Consular efforts will continue to aid the 75 people but will now be led by teams in Abu Dhabi and Dublin. There is no clear passage for them out of Afghanistan, but officials hope to get support from human rights organisations who will remain on the ground beyond the end of the month.

A source said: “As of now they are all safe. There is phone contact with all of them, but who is safe after August 31?

Security and diplomatic sources have described a day of high tension in Dublin as the decision was taken to pull out Irish troops amid the rising threat of a terror attack.

First they made the call to tell any remaining Irish citizens not to attempt to get to the airport in a move that clearly signalled some would have to be left behind.

The decision to withdraw was in line with that of most European countries who saw little remaining chance for rescue missions without putting their troops and people at too high of a risk .

However, a major call was made to split the Irish team into two groups in an attempt to ensure the 15 civilians at the airport made it onto a flight out. The ECAT had secured space for their nine members on board a French flight which left yesterday morning. But its 11.30am departure would mean leaving 15 Irish people to find their own way out.

At the National Emergency Coordination Centre (NECC), Foreign Affairs Minister Simon Coveney, the incoming Defence Forces chief of staff Major General Seán Clancy and their top advisers debated what was seen a potentially life or death decision.

Based on the military assessment, the minister concluded the 15 Irish citizens would not be able to get through chaotic checkpoints and onto a Finnish plane without support.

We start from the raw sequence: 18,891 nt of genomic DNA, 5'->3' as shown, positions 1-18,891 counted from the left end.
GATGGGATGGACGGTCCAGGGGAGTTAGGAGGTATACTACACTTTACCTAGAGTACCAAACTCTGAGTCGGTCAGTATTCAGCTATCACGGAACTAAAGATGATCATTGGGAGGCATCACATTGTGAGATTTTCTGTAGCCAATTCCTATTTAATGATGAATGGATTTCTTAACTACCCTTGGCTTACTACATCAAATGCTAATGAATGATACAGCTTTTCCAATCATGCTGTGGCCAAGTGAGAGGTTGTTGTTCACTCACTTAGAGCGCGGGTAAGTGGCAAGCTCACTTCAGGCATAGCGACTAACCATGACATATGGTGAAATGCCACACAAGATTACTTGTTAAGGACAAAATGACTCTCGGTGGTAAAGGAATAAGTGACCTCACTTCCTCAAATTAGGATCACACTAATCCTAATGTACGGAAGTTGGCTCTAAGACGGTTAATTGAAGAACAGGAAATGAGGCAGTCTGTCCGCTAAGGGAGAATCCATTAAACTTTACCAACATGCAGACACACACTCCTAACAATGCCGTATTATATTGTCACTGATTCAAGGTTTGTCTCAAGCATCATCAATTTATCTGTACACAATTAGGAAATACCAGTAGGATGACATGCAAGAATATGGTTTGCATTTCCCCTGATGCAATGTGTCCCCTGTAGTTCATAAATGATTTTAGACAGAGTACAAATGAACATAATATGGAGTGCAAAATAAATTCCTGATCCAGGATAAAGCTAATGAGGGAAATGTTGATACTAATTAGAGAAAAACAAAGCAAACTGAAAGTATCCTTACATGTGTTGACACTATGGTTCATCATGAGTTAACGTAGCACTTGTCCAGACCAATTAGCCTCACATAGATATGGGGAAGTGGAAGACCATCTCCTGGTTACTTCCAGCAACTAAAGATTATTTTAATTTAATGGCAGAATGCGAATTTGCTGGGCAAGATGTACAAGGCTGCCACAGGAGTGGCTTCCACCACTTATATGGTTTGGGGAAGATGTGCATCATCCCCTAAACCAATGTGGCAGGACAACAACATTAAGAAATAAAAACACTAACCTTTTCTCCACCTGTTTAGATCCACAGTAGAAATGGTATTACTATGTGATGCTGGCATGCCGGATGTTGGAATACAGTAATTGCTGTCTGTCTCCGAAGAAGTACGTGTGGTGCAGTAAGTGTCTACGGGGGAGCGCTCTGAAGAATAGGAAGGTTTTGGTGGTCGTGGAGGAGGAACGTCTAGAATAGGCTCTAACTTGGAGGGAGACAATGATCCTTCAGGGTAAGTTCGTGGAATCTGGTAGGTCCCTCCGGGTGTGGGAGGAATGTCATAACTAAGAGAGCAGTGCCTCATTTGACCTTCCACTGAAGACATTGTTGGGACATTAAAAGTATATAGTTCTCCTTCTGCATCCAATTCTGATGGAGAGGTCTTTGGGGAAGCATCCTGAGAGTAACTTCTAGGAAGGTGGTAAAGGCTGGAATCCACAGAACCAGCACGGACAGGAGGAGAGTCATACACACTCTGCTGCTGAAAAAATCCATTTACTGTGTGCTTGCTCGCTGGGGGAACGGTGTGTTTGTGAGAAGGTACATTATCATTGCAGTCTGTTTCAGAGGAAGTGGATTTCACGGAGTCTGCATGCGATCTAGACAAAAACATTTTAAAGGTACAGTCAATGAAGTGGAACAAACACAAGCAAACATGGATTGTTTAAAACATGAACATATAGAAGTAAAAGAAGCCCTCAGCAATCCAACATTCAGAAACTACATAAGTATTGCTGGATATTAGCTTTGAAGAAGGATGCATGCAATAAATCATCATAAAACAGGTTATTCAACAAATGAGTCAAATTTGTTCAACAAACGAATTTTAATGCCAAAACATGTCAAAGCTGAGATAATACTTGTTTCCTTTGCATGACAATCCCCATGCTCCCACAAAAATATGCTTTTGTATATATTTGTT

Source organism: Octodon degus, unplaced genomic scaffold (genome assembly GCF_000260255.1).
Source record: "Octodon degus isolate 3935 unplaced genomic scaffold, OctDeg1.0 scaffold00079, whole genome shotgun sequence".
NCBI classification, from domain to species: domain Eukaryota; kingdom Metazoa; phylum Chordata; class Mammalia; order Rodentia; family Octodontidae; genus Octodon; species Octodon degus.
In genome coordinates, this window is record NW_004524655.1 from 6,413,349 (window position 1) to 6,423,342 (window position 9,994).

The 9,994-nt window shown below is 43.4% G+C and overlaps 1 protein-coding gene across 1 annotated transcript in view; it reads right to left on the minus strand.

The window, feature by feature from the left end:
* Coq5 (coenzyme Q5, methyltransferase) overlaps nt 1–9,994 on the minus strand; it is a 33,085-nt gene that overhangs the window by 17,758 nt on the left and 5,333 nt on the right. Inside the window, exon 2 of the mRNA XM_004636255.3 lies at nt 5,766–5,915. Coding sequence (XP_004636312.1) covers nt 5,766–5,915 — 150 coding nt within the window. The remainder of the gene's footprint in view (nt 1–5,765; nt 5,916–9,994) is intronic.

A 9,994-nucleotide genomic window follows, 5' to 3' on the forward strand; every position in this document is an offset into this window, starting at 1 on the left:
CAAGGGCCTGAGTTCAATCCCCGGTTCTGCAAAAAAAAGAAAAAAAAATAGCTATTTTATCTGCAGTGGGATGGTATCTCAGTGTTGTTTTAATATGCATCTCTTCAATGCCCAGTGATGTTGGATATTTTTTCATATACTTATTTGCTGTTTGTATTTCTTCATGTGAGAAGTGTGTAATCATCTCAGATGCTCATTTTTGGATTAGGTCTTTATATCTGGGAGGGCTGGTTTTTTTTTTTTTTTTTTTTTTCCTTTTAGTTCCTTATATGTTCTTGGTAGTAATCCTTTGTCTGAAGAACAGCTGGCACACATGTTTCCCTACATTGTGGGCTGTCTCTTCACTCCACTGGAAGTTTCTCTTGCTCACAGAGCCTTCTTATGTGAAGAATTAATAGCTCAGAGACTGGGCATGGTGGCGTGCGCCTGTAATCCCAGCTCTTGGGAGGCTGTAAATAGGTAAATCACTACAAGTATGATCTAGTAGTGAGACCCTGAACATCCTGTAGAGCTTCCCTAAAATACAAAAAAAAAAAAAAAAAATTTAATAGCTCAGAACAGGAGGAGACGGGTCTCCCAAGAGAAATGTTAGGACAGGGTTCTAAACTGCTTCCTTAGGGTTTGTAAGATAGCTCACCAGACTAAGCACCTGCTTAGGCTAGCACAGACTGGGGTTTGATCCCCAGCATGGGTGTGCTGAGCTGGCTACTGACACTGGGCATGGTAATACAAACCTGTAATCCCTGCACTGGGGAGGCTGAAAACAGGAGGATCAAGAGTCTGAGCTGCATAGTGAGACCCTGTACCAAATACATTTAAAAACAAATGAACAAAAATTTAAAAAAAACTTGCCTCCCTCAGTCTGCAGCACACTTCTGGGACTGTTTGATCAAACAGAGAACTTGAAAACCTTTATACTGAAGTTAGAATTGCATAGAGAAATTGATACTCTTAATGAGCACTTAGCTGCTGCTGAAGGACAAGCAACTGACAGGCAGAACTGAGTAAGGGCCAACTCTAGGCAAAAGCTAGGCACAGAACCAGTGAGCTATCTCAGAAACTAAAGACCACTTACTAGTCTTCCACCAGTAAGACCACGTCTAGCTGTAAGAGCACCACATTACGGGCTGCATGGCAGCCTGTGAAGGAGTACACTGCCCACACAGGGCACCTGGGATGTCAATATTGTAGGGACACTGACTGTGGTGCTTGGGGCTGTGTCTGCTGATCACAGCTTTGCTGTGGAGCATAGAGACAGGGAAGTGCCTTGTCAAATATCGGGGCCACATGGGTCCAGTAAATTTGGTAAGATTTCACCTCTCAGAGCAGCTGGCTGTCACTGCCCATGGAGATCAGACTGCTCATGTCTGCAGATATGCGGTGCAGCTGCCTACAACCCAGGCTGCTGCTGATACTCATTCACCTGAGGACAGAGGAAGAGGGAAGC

One diplomat stayed behind with back-up from two Army Rangers.

“It was a difficult decision and something nobody really wanted to do but it ended up being the difference between 15 people getting out or still being stranded in the airport,” a source said.

Some of the 15 had spent days trying to get to Kabul, through Taliban checkpoints and the throngs that have gathered at the gates of the airport.

As the scenes of tragedy and death unfolded on the ground, the Finish aircraft was the first to be green-lighted for departure.

Many of the 36 Irish rescued over the past week are said to have benefited from the help of sympathetic British troops who have a presence around the airport. Germany and the Netherlands also airlifted Irish citizens out.

The Irish government jet, which had been stationed in Abu Dhabi as a “contingency measure”, will now return to Ireland.

In a statement last night, Mr Coveney thanked the ECAT members for “their rapid deployment to such a challenging and complex environment and for their excellent work in securing the successful evacuation of 26 people”.

“I know there are many in Ireland today with deep concerns for family members, friends and colleagues who remain in Afghanistan. Along with other countries, our team needed to evacuate due to the deteriorating security situation.

"I can give full assurance that the overall consular effort is continuing and we remain strongly committed to assisting those requiring ongoing consular support in Afghanistan.”